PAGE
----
By Keith Goble, Land Line state legislative editor
A practice that has been followed by professional drivers for decades continues to draw discussion at statehouses around the nation. State lawmakers from Arizona to Virginia are reviewing rules that require travelers to make way for vehicles, typically emergency personnel, during roadside stops.
According to AAA, 49 states have implemented similar safety zone rules. Hawaii is the lone holdout.
Arizona law already requires drivers to move over to the next lane or slow down when approaching emergency vehicles on the shoulder. Violators face $250 fines.
Sen. John Nelson, R-Glendale, wants to expand the vehicles covered to include any vehicle parked on the side of the road, including large trucks.
Owner-operator and OOIDA Senior Member Brady Perry of Casa Grande, AZ, said he would welcome the protection, but he doubts most motorists would follow it.
“It would most definitely benefit safety. It’s dangerous walking around any vehicle by the roadway,” Perry told Land Line. “I just don’t think it would ever work. There are too many people who don’t know the basic driving rules.”
The bill – SB1133 – has advanced from the Senate Natural Resources and Transportation Committee to the floor by way of the Rules Committee.
In Idaho, the Senate voted Tuesday, Feb. 8, to unanimously approve a bill that addresses a perceived loophole in the state’s existing move over rule. The bill – SB1011 – now heads to the House.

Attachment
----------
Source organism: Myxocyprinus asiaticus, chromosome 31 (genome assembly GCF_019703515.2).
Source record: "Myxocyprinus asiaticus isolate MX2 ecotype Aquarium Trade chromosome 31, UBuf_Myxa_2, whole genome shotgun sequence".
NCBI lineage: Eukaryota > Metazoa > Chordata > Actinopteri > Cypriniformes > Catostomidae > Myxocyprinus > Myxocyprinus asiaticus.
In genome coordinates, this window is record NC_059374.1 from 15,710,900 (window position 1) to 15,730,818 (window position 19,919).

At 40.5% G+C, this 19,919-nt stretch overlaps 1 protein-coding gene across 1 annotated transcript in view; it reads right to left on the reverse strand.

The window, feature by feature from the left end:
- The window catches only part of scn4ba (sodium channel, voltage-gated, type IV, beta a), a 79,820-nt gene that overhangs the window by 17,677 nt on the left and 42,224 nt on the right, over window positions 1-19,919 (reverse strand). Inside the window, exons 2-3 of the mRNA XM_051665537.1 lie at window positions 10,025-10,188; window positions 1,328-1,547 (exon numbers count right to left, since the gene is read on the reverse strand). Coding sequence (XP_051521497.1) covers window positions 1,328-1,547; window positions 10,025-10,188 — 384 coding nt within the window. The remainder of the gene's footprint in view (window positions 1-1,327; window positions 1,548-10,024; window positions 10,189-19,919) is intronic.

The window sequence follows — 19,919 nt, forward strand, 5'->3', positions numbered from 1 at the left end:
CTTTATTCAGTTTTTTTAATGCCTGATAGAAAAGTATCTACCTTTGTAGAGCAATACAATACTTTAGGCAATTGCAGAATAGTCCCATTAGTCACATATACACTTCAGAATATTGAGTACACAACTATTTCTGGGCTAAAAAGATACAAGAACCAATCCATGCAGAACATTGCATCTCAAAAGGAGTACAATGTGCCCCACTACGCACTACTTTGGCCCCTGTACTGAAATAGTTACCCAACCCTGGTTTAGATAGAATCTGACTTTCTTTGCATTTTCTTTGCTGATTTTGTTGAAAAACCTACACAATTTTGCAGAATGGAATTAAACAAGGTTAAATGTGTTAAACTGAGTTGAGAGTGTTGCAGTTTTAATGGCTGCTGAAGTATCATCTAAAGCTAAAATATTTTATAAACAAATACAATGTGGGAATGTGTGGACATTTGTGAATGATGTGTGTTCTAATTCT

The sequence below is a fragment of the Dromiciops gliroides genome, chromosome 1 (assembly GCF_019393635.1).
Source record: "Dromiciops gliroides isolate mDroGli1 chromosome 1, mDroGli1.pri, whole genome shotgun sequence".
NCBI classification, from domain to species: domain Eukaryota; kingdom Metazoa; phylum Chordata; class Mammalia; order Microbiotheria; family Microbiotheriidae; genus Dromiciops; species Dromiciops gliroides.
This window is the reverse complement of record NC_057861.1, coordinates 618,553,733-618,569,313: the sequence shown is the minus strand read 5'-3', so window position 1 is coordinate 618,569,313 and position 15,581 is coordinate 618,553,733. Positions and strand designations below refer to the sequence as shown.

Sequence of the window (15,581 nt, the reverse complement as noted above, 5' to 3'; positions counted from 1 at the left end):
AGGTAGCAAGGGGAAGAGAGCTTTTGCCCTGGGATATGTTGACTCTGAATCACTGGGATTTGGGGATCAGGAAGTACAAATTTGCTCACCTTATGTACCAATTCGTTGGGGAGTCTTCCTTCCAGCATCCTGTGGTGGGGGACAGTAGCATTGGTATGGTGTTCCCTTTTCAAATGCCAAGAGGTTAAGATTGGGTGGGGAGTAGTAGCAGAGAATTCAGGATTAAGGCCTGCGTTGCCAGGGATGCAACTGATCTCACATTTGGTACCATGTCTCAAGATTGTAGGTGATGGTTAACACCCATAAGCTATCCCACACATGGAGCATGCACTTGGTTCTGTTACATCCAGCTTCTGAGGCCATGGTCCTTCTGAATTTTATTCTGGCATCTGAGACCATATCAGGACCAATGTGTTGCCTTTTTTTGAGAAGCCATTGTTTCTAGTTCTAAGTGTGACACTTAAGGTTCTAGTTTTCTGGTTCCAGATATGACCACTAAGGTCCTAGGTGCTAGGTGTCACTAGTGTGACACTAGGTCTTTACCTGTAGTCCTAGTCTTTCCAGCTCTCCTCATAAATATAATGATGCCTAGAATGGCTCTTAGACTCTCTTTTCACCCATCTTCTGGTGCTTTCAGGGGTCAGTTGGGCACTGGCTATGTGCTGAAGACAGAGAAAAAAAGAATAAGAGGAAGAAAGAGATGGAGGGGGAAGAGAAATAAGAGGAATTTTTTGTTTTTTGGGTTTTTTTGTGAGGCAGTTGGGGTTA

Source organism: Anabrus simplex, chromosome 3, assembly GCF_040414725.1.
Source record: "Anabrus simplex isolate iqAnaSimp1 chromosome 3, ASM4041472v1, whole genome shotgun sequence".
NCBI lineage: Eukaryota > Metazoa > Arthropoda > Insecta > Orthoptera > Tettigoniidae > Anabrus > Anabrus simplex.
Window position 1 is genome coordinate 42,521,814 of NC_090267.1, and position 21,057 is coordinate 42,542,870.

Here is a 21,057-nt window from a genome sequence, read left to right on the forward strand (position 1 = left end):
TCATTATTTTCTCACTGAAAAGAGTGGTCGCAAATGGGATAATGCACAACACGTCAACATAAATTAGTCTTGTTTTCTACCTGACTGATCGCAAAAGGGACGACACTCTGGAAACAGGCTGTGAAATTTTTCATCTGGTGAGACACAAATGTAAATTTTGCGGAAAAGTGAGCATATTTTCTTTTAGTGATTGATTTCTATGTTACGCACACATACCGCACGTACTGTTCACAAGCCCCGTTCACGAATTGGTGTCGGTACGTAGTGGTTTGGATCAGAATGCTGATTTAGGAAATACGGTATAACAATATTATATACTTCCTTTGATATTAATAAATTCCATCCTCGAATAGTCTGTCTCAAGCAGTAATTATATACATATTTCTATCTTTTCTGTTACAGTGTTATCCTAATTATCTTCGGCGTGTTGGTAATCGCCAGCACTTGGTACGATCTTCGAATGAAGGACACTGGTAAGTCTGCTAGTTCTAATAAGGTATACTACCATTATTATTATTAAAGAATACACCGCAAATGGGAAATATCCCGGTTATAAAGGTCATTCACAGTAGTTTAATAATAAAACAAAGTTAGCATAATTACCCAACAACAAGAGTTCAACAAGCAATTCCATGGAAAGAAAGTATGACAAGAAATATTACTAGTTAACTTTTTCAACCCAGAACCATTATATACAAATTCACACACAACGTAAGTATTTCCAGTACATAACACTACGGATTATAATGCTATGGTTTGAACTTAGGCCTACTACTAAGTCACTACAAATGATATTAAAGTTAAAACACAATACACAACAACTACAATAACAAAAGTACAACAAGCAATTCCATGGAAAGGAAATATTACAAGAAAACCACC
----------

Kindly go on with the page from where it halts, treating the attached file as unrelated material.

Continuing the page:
State law now requires vehicles traveling on highways with two or more lanes in the same direction to change lanes as soon as possible “in a manner that is reasonable and prudent.” Violators face $85 fines.
The intent is to require drivers to change lanes out of the lane nearest to an emergency vehicle. However, drivers who have changed lanes into the lane nearest stopped emergency vehicles have claimed that they complied with the law by making the lane change.
The rule would be modified to make it clear that drivers must change lanes out of the lane adjacent to the stopped emergency vehicle.
While the rule changes in Arizona and Iowa are advancing through their respective statehouses, a change to the rule in Virginia has met its demise. Currently, state law mandates that vehicles unable to merge into a lane not adjacent to the emergency vehicle to pass with caution and “maintain a safe speed for highway conditions.”
The bill – HB1970 – sought to specify that vehicles unable to merge instead slow their speed by at least 10 mph until passing the stationary vehicle.
The subcommittee for the House Transportation Committee this week handed down a decision that essentially killed the bill.
Editor’s Note: Please share your thoughts with us about the legislation included in this story. Comments may be sent to email@example.com.
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